The 2011 Agile Australia product afternoon was an enlightening experience. Well done to the team at Slattery IT for organising such a stimulating event. If you don’t know the principles of Agile, it is best understood as the new age method of software development and product development. It is an alternative to the traditional and widely used Waterfall method – its main difference being the focus on adaptability, incremental improvement and the end user, the customer.
These principles bring to mind those of the lean manufacturing method derived mostly from the Toyota Production System (TPS). Similar emphasis is on the reduction of waste (‘muda’) or non-value adding tasks. You may be familiar with the terms ‘kaizen’, meaning continuous improvement, and ‘kanban’ -just-in-time delivery (JIT) or no waste. All of these principles inform the agile methodology, and are relevant for any enterprise looking for a model for change, improvement and growth.
Nigel Dalton, Partner at LunaTractor recalled his years as Deputy Director of Digital at Lonely Planet, in which the Agile method was implemented in order to regain lost market share to online travel guides. Agile guided their business to experiment with new processes, which ultimately led to a new publishing model based on customer research and feedback, cross-functional teams and collaboration. The built in flexibility and customer centricity in the new process enabled them to cut out inefficiencies and reduce time to market from 2 years to 9 months. Nigel’s was a great example of how Agile can assist businesses to maintain the relevance, credibility and profitability of a product in a climate of rapid technological development, two-sided consumer relationships, globalisation and the convergence of markets.
We heard that Agile has been the saving grace for a number of successful businesses in Australia. Chief Information Officer, Daniel Oertli, from REA Group delivered his “5 Kick Arse Principles” of Agile, which is facilitating growth at realestate.com.au. These included the ‘democratization of design’ and ‘team based sketching and drawing’- both of which were ways to encourage collaboration and unleash the ideas of the whole team in order to create better solutions. At REA these practices have also been successful in increasing ‘buy in’, accountability and ownership of the product from all team members involved in the product process.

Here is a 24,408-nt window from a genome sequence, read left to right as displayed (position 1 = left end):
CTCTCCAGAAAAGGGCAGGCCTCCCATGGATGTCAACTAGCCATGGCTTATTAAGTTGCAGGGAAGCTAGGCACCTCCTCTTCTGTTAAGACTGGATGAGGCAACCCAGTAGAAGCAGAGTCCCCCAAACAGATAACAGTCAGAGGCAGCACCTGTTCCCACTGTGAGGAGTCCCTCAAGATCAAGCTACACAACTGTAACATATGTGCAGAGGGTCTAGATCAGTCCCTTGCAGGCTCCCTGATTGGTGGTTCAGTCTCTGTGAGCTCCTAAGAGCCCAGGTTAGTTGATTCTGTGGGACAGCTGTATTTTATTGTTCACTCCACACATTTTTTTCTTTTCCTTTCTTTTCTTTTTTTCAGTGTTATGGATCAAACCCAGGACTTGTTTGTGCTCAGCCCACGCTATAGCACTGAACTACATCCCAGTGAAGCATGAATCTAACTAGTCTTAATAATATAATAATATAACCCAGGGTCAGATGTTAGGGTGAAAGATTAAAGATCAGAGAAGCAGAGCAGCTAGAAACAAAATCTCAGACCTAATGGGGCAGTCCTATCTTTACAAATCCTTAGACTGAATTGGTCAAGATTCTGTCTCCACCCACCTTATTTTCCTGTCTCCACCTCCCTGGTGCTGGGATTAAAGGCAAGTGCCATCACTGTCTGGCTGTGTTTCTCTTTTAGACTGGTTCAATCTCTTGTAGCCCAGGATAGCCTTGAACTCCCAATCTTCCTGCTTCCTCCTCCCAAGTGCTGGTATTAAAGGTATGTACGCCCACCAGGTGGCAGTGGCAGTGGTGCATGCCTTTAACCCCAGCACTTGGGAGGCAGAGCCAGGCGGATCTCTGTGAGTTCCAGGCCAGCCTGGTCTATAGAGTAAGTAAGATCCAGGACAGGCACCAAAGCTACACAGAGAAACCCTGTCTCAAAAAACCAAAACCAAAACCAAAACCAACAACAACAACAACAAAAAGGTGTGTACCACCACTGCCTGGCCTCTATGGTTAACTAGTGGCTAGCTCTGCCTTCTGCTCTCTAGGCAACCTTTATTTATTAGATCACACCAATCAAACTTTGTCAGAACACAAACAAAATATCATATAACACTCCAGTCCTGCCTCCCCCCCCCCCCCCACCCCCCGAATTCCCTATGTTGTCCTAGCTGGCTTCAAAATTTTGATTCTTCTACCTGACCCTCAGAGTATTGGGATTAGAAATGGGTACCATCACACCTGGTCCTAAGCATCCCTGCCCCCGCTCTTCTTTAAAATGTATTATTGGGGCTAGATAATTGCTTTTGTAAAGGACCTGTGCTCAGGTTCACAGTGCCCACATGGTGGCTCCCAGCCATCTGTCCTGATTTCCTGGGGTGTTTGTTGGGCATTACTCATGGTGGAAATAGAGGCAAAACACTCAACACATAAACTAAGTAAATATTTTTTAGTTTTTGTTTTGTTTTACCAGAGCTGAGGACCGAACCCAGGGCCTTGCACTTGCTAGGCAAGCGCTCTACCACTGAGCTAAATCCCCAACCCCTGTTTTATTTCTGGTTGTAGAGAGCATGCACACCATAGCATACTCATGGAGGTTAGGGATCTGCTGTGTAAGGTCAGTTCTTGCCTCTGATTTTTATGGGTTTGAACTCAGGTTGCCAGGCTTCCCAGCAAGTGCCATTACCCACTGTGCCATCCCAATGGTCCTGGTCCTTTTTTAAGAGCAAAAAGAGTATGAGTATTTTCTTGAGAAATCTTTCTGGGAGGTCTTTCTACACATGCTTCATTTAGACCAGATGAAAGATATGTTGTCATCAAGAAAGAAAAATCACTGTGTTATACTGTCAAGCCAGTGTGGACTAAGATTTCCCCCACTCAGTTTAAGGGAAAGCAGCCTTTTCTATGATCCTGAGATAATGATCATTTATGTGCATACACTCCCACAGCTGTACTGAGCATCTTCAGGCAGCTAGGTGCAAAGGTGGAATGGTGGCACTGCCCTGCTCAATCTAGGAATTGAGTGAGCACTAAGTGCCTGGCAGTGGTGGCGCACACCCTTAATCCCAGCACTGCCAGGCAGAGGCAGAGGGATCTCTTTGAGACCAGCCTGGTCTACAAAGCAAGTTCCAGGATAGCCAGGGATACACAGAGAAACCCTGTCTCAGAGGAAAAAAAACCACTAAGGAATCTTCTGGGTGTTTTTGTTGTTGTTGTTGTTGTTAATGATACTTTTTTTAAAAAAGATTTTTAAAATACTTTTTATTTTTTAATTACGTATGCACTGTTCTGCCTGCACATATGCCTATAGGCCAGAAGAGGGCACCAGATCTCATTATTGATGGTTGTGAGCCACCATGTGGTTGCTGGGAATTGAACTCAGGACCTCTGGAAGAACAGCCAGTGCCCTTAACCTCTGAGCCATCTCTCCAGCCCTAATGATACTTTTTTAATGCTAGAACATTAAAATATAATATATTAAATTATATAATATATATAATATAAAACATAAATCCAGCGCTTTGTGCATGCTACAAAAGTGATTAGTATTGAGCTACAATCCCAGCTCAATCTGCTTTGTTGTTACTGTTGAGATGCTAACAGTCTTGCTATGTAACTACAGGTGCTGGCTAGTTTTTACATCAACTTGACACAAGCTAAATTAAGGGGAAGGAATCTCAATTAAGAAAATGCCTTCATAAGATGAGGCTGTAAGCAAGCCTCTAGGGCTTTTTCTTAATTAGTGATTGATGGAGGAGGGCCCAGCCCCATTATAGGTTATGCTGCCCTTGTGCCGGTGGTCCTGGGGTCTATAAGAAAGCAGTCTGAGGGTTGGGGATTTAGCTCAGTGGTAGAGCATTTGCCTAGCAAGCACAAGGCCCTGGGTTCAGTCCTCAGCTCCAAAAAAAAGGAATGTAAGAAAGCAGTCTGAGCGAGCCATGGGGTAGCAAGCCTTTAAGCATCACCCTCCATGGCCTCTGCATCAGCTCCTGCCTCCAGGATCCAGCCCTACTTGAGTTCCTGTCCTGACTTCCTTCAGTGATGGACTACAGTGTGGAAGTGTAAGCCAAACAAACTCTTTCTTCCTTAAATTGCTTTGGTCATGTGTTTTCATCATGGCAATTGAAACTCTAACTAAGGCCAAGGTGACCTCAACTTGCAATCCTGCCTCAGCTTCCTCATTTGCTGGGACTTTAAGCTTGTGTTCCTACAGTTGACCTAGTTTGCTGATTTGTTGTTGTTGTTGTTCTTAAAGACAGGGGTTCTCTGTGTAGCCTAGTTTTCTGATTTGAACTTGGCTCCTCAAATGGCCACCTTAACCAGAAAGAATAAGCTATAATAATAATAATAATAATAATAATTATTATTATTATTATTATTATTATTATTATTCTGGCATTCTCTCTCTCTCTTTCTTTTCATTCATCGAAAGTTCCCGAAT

Daniel also sought to clarify the meaning of ‘customer focused’ in Agile. In his view, many mistakenly take this to mean ‘customer driven’ and put the customer in the driver’s seat – much to the detriment of the product and business. Daniel reminded us that as product managers it is our job to understand the customer, their needs and desires and then use our expertise to deliver products that meet these needs. “The customer cannot provide the solution for you- it is our job to create the solution for them,” he reiterated. Additionally, he suggested the whole team should seek to understand the customer through regular touch points with them.
Doug Blue, Product Director at SEEK, asserted that at their company the customer comes before revenue. This guiding principle that the ‘jobseeker is king’ informs each and every product decision – from whether to put display adverts on the home page to whether to have a salary search function – and how that function should be designed and displayed on the page. Most recently SEEK has dissolved the SEEK Executive branch of the business, due to customer feedback.. Though they lost some 10% of revenue in doing so, they believe it is essential to maintain the integrity and trust of their customers. Thus, in their business the jobseekers are their primary market, and advertisers and corporates are their secondary customers. Juggling the needs of both requires discipline to put the jobseeker first each and every time, data driven metrics (“measure everything!”), and a constant cycle of testing and learning (“think, do, review”).
The key take-away for me however, came from John Sullivan, Head of Technology at Jetstar. With 20 years’ experience in companies that practiced agile, John bravely admitted that some of the principles of Agile have lost their lustre or simply aren’t relevant and workable in some business environments. A simple example is that of the daily ‘scrum meeting’, whereby teams stand in a circle and communicate what their working on and so on. At Jetstar, John has done away with this practise, deciding it did not yield results. John’s message is clear: blindly following Agile and not being discerning to mould it to your specific business unit goals and product environment, is of no value. For Jonn, Agile is about keeping his team engaged in the overall business goals (the bigger picture whereby the customer is at the centre), and free to work creatively.
I would agree. No model should be followed for the sake of it. The businesses that thrive – Lonely Planet, REA Group, SEEK – are the ones who have adapted Agile and created their own rules.